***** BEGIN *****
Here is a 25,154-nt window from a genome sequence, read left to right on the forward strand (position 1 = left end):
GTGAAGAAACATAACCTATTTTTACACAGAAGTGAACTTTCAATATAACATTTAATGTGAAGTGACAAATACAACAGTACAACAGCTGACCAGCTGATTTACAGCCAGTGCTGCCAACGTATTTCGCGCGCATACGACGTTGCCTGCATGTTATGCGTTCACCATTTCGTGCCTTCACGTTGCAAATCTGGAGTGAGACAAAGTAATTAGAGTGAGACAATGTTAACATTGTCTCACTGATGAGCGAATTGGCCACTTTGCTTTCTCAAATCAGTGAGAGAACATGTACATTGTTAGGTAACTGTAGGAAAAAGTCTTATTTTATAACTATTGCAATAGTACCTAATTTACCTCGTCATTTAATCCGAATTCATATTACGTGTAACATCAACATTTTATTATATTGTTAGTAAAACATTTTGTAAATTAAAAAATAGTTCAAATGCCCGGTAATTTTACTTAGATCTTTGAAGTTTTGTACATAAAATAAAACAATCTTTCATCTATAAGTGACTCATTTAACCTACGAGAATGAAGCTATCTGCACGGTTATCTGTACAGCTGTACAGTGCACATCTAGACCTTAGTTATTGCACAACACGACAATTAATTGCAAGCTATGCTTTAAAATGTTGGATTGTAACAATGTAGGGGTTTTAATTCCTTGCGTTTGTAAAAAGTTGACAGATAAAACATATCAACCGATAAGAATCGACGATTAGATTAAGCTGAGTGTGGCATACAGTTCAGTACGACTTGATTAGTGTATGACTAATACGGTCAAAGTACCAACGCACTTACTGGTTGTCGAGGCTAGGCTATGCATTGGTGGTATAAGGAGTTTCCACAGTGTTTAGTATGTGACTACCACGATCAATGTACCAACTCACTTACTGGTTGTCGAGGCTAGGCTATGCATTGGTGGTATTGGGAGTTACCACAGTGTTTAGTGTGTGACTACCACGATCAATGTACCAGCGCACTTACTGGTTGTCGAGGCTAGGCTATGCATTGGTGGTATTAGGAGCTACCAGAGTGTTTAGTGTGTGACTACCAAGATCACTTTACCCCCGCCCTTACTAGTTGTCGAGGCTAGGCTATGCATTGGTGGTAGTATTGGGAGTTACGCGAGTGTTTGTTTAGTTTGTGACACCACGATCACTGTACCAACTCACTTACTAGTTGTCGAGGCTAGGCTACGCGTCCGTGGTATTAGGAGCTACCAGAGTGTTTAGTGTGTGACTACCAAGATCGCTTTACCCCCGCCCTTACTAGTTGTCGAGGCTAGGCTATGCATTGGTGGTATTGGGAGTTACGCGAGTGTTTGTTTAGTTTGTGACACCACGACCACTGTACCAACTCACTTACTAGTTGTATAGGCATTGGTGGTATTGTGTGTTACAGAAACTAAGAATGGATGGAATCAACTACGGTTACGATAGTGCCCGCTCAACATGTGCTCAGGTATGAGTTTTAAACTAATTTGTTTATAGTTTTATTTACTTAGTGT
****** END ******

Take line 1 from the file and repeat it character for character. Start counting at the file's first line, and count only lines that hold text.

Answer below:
Here is a 25,154-nt window from a genome sequence, read left to right on the forward strand (position 1 = left end):